Malware, Threat Management

Panda finds 2009 a record-breaking malware year

Cybecriminals pumped out more malware in 2009 than they did in nearly 20 years, according to anti-virus vendor Panda Security.

During 2009, PandaLabs, the anti-malware lab of Panda Security, identified 25 million new malware samples, according to Panda Security's Annual Malware Report, released Tuesday. Before 2009, PandaLabs had identified a total of 15 million pieces of malware in 19 years.

Cybercriminals have developed tools to automate the process of replicating malware, allowing them to quickly create several thousand variants of the same malware file, Sean-Paul Correll, threat researcher at PandaLabs, told on Tuesday. In some cases, they also sell these services to others.

“Cybercriminals have figured out that they can saturate anti-virus labs by creating millions of samples,” Correll said. “By doing that they can slow down the response times and their infection ratio would be more successful.”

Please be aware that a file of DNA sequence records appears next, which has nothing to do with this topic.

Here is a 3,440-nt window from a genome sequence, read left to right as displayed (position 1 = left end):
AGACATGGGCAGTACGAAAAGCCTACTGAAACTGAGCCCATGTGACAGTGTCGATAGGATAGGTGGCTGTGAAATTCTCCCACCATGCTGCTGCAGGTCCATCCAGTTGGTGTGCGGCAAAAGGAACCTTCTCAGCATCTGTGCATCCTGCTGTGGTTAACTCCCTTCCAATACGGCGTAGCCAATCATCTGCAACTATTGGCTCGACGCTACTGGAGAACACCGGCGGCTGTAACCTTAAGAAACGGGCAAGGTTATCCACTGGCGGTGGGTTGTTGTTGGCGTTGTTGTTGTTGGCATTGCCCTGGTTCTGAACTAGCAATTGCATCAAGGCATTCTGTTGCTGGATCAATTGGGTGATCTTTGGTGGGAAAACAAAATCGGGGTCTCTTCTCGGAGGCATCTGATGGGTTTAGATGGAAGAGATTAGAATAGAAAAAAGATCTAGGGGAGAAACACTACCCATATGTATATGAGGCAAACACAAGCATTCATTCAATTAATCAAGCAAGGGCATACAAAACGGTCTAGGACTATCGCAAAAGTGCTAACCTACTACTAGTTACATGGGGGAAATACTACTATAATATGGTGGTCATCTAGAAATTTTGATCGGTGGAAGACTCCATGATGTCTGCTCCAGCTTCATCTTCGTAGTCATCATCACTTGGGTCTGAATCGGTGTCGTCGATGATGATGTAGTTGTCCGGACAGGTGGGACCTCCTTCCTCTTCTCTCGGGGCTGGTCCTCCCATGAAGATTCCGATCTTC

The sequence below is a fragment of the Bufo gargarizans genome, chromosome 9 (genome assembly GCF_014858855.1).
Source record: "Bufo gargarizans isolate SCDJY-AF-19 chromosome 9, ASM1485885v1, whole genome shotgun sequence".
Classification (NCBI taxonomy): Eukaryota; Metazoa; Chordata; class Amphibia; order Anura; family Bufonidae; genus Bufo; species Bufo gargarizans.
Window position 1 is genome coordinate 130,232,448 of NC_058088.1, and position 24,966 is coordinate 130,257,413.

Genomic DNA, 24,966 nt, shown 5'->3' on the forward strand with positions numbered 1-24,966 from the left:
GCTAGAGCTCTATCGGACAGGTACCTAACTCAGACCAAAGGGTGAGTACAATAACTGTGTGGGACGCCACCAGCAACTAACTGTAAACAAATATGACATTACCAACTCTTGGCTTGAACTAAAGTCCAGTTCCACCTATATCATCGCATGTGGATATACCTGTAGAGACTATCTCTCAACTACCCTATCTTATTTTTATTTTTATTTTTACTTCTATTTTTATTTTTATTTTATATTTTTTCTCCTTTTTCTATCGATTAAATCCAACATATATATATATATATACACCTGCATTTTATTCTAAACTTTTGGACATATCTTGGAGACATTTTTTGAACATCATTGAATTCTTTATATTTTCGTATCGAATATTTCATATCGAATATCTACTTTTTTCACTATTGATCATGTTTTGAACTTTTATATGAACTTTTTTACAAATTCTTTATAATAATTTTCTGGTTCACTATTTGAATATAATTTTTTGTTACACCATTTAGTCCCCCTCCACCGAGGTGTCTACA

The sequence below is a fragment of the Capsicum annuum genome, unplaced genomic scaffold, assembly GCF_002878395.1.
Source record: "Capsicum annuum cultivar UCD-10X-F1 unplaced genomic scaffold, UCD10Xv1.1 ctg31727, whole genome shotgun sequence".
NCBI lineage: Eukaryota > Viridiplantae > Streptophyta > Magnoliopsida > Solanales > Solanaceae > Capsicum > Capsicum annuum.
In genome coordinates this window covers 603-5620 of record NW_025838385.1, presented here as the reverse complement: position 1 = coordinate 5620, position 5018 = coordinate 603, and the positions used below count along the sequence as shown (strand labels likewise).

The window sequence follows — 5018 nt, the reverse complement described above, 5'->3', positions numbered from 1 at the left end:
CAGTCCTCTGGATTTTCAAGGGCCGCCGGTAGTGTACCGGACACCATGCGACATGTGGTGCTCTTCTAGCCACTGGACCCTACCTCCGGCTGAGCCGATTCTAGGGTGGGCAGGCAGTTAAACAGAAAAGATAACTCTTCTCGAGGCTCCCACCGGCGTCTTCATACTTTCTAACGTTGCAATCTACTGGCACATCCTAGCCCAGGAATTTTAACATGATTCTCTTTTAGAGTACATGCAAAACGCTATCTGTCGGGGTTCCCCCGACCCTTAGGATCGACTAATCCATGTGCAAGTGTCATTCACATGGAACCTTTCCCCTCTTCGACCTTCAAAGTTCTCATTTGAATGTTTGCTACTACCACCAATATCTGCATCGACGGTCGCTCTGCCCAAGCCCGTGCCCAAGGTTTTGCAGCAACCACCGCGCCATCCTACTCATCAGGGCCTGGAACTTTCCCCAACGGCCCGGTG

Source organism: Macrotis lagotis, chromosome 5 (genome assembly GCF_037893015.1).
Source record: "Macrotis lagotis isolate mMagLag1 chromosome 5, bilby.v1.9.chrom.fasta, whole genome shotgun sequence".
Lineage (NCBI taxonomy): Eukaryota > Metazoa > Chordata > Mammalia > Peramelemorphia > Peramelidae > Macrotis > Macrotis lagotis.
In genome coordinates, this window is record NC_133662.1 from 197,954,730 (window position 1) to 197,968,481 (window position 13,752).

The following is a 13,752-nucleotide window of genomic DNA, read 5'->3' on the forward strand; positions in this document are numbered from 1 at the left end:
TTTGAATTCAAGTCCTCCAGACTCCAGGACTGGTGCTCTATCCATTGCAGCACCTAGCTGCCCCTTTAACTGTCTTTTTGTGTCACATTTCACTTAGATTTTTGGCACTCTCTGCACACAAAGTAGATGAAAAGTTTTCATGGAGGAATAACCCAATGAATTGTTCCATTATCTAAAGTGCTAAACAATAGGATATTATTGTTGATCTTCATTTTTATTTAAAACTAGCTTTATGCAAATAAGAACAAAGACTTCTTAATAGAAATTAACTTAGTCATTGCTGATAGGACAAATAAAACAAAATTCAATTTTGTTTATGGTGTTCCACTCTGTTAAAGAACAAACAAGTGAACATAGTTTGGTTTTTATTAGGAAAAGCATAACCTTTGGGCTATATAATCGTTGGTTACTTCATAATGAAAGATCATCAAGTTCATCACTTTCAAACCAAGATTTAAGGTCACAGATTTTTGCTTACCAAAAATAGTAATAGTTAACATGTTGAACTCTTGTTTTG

Currently, more than 40 million pieces of malware have been identified by PandaLabs and 55,000 new samples are being identified each day on average, the report states. Trojans are the most predominant type of malware, making up 66 percent of all samples identified by PandaLabs in 2009.

“The biggest threat in the malware landscape right now is banking trojans,” Correll said.

Banking trojans, such as the notorious Zeus trojan, are popular because they allow cybercriminals to obtain victims' online banking credentials which can result in fast cash.

One of the primary malware distribution methods in 2009 was through social networking sites, such as Twitter, Facebook and YouTube, a trend that will carry over this year, Correll says.

“Given the increase in malware samples, end-users are going to have to pay more attention to security threats in 2010 and get as much education as they can,” Correll said.

End-users should be especially careful of where they click on social networking sites, he added.  

“Anything can be a potential attack vector,” Correll said. 

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